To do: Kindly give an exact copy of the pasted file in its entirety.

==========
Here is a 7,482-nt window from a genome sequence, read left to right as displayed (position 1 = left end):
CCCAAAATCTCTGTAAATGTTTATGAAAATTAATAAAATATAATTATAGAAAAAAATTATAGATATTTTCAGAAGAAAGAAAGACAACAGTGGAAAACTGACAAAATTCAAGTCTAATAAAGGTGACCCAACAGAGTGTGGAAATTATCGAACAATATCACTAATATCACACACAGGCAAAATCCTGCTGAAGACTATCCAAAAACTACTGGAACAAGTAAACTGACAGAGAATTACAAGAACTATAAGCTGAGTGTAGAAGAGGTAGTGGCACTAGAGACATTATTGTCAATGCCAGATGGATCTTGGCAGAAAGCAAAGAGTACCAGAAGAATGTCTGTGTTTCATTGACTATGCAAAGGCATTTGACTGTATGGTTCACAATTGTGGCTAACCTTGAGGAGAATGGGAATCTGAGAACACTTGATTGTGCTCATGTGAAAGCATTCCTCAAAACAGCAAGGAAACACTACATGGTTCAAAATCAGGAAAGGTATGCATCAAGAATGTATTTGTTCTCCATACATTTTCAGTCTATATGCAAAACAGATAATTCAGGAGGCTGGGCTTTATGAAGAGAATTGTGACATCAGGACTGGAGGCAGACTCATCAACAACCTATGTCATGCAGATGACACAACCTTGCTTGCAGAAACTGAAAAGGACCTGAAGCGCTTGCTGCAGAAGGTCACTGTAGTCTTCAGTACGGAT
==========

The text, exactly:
Here is a 7,482-nt window from a genome sequence, read left to right as displayed (position 1 = left end):
CCCAAAATCTCTGTAAATGTTTATGAAAATTAATAAAATATAATTATAGAAAAAAATTATAGATATTTTCAGAAGAAAGAAAGACAACAGTGGAAAACTGACAAAATTCAAGTCTAATAAAGGTGACCCAACAGAGTGTGGAAATTATCGAACAATATCACTAATATCACACACAGGCAAAATCCTGCTGAAGACTATCCAAAAACTACTGGAACAAGTAAACTGACAGAGAATTACAAGAACTATAAGCTGAGTGTAGAAGAGGTAGTGGCACTAGAGACATTATTGTCAATGCCAGATGGATCTTGGCAGAAAGCAAAGAGTACCAGAAGAATGTCTGTGTTTCATTGACTATGCAAAGGCATTTGACTGTATGGTTCACAATTGTGGCTAACCTTGAGGAGAATGGGAATCTGAGAACACTTGATTGTGCTCATGTGAAAGCATTCCTCAAAACAGCAAGGAAACACTACATGGTTCAAAATCAGGAAAGGTATGCATCAAGAATGTATTTGTTCTCCATACATTTTCAGTCTATATGCAAAACAGATAATTCAGGAGGCTGGGCTTTATGAAGAGAATTGTGACATCAGGACTGGAGGCAGACTCATCAACAACCTATGTCATGCAGATGACACAACCTTGCTTGCAGAAACTGAAAAGGACCTGAAGCGCTTGCTGCAGAAGGTCACTGTAGTCTTCAGTACGGAT